Sudan native finds life-long dream of freedom
By Lance Cpl. Robert W. Beaver
| | May 11, 2007
MARINE CORPS RECRUIT DEPOT SAN DIEGO --
Throughout his life as a political refugee in Central Africa, one Company L Marine has seen and heard stories about the United States Marines and the good deeds they have done for his region.
Private First Class Majhok Chaw, Platoon 3250, has spent most of his 24-year life traveling thousands of miles across four different countries by foot, searching for the same freedoms the Marines provided his homeland.
"The Marines have done a lot of good things," said Chaw. "I will never understand why some crooks would attack them. They fed and built wells for hundreds of innocent people."
Civil war has plagued Sudan for the last several decades. In 1983, the year Chaw was born, the recessed conflict between the North and the South was rekindled.
As the civil war continued, America’s most wanted terrorist, Osama Bin Laden, took refuge in politically unstable Sudan and began setting up terrorist training camps and torturing his native people, Chaw said.
Chaw said the atrocities Bin Laden burdened upon his people caused him to flee his home country, and account for the deaths of all his immediate family members except for his sister, who is currently a refugee in Ethiopia.
"Being a refugee is tough and I’ll never wish that lifestyle on anyone," said Chaw. "You’re not welcomed anywhere as a refugee, especially the place where you were currently staying."
As a refugee, Chaw lived off little food and water daily. He lived in unsanitary conditions and was provided with inadequate health care.
He was also a part of a group known as the “Lost Boys,” which is a group of young men in Africa who lost their families and were forced to care for themselves.
In 1995, Chaw was given the opportunity to file for immigration to America through a United Nations refugee organization. According to Chaw, the administrative workers who screened and processed the immigration applications were often corrupt, which caused him to wait longer to be accepted.
Chaw remained determined and was accepted for immigration to the United States nearly five years after his initial request.
The Lutheran Immigration and Refugee Service provided Chaw with an airplane ticket to America, and supported him upon his arrival with a place to live and the finances to receive an education.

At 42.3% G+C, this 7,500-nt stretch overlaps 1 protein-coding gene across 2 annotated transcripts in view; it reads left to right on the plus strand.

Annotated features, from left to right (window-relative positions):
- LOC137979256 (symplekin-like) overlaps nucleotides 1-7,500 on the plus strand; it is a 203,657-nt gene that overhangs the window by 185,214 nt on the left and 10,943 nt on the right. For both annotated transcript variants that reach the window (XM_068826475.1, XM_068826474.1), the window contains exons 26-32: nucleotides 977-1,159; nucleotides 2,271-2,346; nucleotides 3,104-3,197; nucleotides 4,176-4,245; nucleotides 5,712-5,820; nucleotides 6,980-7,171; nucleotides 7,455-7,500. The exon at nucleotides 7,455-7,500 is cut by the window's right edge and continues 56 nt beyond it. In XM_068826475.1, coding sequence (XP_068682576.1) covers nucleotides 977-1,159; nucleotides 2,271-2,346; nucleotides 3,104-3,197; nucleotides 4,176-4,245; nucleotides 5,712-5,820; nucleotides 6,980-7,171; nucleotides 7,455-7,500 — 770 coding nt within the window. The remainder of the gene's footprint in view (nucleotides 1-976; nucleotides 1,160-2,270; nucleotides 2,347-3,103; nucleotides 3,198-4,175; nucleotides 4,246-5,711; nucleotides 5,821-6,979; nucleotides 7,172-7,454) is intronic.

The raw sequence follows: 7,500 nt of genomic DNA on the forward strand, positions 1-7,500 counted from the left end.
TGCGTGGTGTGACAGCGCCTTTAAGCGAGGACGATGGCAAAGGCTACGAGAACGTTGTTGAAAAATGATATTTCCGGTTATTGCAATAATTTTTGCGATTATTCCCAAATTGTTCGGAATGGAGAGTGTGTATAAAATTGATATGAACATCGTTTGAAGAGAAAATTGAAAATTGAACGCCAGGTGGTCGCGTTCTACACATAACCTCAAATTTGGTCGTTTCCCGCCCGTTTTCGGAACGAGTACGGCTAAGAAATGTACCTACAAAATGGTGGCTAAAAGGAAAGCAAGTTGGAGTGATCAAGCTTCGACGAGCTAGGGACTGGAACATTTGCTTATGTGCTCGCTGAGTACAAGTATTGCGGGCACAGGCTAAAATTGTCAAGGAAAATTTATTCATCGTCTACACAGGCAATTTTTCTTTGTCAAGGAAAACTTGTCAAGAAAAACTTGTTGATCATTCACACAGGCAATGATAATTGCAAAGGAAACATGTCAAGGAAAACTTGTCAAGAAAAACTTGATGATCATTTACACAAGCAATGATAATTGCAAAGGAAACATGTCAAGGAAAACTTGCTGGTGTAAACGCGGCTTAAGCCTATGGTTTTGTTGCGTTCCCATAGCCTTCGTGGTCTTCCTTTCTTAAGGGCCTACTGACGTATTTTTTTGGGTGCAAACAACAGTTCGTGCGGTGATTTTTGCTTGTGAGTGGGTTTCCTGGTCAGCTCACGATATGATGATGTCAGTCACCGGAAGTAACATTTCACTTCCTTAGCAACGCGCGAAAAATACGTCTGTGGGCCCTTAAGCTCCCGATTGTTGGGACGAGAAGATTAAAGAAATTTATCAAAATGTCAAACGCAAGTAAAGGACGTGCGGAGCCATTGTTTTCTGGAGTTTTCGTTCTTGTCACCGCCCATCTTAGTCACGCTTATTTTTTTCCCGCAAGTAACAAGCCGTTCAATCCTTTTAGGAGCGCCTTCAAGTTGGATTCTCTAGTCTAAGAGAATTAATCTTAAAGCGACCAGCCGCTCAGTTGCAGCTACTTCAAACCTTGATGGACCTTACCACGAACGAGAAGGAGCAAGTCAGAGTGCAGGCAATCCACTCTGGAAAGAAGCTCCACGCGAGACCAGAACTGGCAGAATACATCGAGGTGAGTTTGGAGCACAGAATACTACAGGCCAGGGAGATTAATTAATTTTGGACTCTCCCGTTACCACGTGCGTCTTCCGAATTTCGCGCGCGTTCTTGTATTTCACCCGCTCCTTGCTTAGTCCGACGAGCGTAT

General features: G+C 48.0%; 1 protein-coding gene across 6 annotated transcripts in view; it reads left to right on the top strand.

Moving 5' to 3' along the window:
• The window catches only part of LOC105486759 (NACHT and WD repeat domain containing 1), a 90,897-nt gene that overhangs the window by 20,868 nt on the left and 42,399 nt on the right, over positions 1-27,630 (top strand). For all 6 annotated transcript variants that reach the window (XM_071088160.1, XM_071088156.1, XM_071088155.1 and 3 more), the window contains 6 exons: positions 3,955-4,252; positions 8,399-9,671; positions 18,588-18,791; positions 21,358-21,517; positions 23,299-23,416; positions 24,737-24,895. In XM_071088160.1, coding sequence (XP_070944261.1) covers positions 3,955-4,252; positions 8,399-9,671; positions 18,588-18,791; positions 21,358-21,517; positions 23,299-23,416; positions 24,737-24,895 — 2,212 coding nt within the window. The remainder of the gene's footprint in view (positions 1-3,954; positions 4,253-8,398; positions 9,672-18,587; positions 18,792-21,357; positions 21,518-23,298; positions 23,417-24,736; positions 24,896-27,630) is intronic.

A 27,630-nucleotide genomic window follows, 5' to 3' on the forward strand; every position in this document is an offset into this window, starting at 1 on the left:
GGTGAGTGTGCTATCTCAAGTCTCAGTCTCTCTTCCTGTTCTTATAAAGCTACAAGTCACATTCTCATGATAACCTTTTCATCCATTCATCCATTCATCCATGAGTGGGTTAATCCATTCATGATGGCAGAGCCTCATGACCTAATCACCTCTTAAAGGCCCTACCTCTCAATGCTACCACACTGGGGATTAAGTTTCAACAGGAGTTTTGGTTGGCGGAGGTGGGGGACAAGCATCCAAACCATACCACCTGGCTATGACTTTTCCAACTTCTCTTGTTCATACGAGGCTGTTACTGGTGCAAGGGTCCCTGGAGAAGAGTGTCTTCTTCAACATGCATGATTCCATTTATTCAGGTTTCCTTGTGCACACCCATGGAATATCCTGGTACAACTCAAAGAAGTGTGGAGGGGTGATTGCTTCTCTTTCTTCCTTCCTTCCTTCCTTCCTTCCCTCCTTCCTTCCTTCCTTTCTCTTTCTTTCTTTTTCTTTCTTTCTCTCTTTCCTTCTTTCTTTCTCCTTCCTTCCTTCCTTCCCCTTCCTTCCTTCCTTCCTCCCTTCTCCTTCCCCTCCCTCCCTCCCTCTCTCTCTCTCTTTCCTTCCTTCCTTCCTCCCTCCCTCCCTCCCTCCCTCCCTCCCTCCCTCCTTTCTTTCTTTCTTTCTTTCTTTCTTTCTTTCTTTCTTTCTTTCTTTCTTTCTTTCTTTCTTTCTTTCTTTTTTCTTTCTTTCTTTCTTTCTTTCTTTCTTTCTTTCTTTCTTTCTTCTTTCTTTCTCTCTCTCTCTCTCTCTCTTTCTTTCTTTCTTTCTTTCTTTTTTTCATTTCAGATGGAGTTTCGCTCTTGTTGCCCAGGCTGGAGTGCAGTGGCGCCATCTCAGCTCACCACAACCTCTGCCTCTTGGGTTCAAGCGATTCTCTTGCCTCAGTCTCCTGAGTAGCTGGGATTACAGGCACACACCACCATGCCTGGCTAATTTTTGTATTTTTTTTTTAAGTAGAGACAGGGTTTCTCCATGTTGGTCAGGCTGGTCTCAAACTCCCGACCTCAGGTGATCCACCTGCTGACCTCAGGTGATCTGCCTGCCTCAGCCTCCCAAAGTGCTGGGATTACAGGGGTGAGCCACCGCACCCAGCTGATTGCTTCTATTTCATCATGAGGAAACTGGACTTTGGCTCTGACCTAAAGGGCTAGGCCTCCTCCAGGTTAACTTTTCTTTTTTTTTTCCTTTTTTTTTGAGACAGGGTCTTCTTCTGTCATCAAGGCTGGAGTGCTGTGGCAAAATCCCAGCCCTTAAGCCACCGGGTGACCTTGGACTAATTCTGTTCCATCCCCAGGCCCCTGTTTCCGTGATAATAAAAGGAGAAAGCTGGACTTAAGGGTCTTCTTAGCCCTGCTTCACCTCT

Shortly after he immigrated to the United States, the same man who had caused Chaw so much pain and suffering returned to his life.
"I left Sudan to escape from Bin Laden," said Chaw. "Soon after I got to America, he bombed the World Trade Center. I feel like he is following me wherever I go."
Soon after Chaw acquired his associate degree from Lansing Community College, in Lansing, Mich., he made the decision to join the Marine Corps.
"My friends questioned my reasons for joining the Marines," said Chaw. "They don’t know what I have seen. I’m from Sudan and have seen the suffering Bin Laden has caused on countless people. Joining the Marines is the least I can do."
Enlisting as an infantryman, Chaw wants to protect innocent people just as the Marines defended Central Africa during their presence in 1993.
“He wanted to give back to the country that accepted him,” said Staff Sgt. Jerry Grondziak, Chaw’s recruiter and a native of Vedford, Mich. “A lot of immigrants come through here but few join the military. For Chaw to fight for a place he is not from really says a lot about his character.”
Coming to boot camp was a culture shock to Chaw, but in some ways similar to his past. He said the mental stress that his drill instructors put on his platoon was similar to how it is to be in a warring environment. He said there is no time think and there are immediate consequences for moving slowly.
Chaw said boot camp was not easy and his commitment to helping others pushed him through training.
"Chaw was an outstanding recruit," said Sgt. Juan Robledo, senior drill instructor, Platoon 3250, and a native of Diboll, Texas. "He had a high maturity level and was always motivated when helping other recruits."
Chaw said his rough past has shown him that freedom is not free. He has lost countless native brothers and sisters during troubled times as a refugee, he said.
Immigrating to America has given Chaw the freedom he has been searching for throughout his life-long struggle. Today’s graduation places him one step closer to his burning desire to give innocent people what America has given him.
"America has given me the freedom I have been searching for my whole life," said Chaw. "Freedom is something worth giving your life for to ensure future generations have it."